Review: The Black Phone

Blumhouse’s latest offering to horror fans is a creepy kidnapper story titled The Black Phone – a film based on a 2004 short story of the same name. The story is one part serial killer/unsolved mysteries, one part supernatural horror, and 100% terrifying.

Set in a small Colorado town in the late 70’s, The Black Phone follows Finney (Mason Thames) and his little sister Gwen (Madeleine McGraw) living in a town that’s had children go missing. After almost half a dozen kids have gone missing, the police and residents have no clue who is responsible for the missing children. Finney and the other kids have nicknamed the kidnapper The Grabber (Ethan Hawke).

After Finney is taken by The Grabber, he finds himself trapped in a soundproof basement with nothing but a bed, a toilet, a hopper window, and a black phone. The phone doesn’t work but has the ability to receive calls from the Grabber’s previous victims.

The previous victims give Finney information to help him plan an escape while Gwen uses the clues she’s given to find her brother before it’s too late.

The Black Phone’s premise is clever and really interesting. The story really draws you in gets you invested in Finney’s plans to escape. Most of the film takes place in the basement as Finney thinks of ways to escape. The rest of the film is focused on Gwen and her alcoholic abusive father (played by Jeremy Davies) dismissing her visions of The Grabber as just dreams.

Director Scott Derrickson (Doctor Stranger, Sinister) does a fantastic job building tension and delivering some pretty good jump scares. The audience doesn’t see the Grabber kill the previous victims. What you’re given is the Grabber in various creepy looking masks and what Finney is being told by the previous victims. The audience never see what the Grabber is up to when he’s not mocking and terrorizing Finney. It feels like he has a normal life outside of the kidnapping an killing. That only makes him more terrifying.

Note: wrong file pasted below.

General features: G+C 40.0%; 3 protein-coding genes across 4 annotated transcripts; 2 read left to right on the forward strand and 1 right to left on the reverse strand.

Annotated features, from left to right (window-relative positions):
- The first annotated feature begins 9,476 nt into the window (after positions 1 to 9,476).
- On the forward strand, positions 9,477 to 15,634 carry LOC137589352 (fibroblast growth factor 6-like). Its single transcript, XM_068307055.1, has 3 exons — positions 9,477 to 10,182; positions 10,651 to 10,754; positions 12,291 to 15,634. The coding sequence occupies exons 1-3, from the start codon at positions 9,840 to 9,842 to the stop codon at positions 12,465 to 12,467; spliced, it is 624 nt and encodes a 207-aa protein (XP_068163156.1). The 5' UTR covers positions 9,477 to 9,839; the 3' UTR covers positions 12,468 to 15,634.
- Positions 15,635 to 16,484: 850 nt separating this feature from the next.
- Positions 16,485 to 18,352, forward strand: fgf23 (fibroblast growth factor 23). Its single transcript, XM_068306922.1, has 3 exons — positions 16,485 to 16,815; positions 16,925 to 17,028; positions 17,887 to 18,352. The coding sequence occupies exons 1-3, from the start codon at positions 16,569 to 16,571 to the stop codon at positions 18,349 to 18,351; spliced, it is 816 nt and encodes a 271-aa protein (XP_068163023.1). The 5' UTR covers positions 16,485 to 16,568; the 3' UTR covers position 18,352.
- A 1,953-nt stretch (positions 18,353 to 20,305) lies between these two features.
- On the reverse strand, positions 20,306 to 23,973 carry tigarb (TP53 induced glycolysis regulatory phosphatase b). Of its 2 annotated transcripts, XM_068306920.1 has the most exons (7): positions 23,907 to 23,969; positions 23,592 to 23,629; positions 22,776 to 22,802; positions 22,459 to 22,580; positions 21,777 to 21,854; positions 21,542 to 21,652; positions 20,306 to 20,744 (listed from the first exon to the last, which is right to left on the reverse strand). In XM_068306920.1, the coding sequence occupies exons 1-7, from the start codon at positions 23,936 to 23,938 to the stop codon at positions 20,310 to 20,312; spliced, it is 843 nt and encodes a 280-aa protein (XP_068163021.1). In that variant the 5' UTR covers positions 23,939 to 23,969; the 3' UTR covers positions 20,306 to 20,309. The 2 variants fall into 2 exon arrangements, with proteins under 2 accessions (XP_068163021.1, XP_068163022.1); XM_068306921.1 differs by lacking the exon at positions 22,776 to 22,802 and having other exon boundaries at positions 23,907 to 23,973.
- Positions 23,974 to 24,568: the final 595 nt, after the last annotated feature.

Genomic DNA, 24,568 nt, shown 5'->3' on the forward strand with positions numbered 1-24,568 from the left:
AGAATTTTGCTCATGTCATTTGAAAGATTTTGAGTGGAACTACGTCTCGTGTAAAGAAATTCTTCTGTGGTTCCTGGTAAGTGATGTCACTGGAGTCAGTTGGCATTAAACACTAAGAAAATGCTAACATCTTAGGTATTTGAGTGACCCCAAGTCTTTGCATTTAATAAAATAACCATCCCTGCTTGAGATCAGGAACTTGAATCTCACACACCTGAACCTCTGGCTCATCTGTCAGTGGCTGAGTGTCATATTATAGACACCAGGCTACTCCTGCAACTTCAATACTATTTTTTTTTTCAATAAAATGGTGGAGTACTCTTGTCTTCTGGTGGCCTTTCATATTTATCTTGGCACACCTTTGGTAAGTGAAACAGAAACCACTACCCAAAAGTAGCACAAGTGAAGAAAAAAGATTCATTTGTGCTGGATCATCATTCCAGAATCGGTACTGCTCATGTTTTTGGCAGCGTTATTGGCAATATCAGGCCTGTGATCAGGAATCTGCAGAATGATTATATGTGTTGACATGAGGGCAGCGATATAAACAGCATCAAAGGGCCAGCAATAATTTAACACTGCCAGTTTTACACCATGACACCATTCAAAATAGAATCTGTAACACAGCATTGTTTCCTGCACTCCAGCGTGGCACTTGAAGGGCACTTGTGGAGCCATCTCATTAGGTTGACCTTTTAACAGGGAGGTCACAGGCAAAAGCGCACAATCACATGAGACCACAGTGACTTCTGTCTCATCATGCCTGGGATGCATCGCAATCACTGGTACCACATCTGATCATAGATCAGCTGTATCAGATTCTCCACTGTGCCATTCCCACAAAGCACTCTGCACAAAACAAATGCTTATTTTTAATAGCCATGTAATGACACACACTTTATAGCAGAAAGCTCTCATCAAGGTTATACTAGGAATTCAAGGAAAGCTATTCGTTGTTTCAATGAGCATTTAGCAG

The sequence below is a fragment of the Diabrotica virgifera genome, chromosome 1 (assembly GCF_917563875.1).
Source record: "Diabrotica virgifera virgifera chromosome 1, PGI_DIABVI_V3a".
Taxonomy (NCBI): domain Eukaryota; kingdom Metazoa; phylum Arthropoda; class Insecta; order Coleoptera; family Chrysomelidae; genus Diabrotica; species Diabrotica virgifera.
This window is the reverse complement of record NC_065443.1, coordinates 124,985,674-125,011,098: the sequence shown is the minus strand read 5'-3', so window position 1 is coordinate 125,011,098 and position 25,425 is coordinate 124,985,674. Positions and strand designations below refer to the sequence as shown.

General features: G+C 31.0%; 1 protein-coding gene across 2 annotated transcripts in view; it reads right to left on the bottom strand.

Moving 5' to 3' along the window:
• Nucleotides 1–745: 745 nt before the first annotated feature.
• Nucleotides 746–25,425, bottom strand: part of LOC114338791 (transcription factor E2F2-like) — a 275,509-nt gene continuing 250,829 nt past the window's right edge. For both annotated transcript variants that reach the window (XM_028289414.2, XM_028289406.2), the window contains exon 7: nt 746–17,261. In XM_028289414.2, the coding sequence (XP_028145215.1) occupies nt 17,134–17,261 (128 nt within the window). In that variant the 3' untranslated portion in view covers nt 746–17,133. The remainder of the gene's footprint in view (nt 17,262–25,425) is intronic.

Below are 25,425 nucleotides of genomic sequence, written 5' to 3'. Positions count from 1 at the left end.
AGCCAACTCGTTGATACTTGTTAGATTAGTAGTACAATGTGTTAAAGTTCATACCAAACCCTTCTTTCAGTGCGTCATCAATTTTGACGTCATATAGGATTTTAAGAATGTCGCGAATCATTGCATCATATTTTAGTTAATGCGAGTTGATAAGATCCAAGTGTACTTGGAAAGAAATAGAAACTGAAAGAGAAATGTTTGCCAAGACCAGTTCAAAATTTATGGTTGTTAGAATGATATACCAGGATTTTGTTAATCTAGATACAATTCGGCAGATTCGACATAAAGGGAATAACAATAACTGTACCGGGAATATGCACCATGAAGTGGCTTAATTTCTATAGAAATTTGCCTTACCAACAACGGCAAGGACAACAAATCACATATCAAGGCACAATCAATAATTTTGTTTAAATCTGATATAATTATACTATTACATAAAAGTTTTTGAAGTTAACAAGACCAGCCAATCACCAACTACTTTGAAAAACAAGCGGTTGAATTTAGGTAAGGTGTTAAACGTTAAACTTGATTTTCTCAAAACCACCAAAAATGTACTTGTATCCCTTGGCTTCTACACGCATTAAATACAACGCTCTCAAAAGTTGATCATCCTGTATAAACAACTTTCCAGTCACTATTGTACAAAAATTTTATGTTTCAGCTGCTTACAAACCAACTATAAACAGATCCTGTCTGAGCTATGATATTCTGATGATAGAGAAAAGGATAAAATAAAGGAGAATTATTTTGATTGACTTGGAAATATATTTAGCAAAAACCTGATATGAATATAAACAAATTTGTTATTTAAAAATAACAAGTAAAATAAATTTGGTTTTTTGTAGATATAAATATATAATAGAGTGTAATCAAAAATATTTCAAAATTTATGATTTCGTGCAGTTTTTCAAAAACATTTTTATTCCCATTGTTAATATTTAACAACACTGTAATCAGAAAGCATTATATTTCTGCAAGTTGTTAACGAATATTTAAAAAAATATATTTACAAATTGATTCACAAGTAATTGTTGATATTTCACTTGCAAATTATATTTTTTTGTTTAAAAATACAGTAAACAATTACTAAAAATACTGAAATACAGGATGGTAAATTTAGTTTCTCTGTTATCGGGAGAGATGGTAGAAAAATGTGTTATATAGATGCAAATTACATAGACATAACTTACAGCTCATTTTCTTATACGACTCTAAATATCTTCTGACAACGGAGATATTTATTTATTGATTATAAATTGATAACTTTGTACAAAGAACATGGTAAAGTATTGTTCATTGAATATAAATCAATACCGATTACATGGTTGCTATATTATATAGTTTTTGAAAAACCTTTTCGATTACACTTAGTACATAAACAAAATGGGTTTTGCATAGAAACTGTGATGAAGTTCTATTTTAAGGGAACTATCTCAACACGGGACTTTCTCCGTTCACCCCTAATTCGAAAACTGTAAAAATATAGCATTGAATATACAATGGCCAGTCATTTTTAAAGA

The mystery behind what the Grabber has planned for Finney also adds to the terror – it ignores the usual horror movie tropes and allows the audience to fill in the blanks with their own vivid imagination. We never learn why the Grabber started, what his end game is, and what he has planned. All the film focuses on is Finney’s kidnapping and his need to escape before he’s killed.

The star of the film is Madeleine McGraw as Gwen. She’s a fierce sister who curses like a sailor and willing to do anything to find her brother. If you ever get kidnapped, you’ll need someone like Gwen fighting for you. McGraw is in some of the film’s best scenes and delivers in each one – especially when she comes to her brother’s aid during a fight. Expect to see more of McGraw on your screens very soon.

Ethan Hawke’s hand/body movements are pretty creepy. He moves like a murderous mime while wearing a mask like he’s on his way to ritual sacrifice. The Grabber is really unnerving the type of villain that could anchor a horror movie franchise.

The Black Phone is one of the year’s best horror films. There have been serial killer kidnapper films in the past, yet The Black Phone feels fresh. The film is committed to telling its story through suspense, jump scares, cryptic phone calls, and various scary masks worn by The Grabber. The final 30 minutes will get plenty jumps and applause from horror fans. The Black Phone will leave you with an eerie feeling and remind you not to talk to strangers.

Grade: B+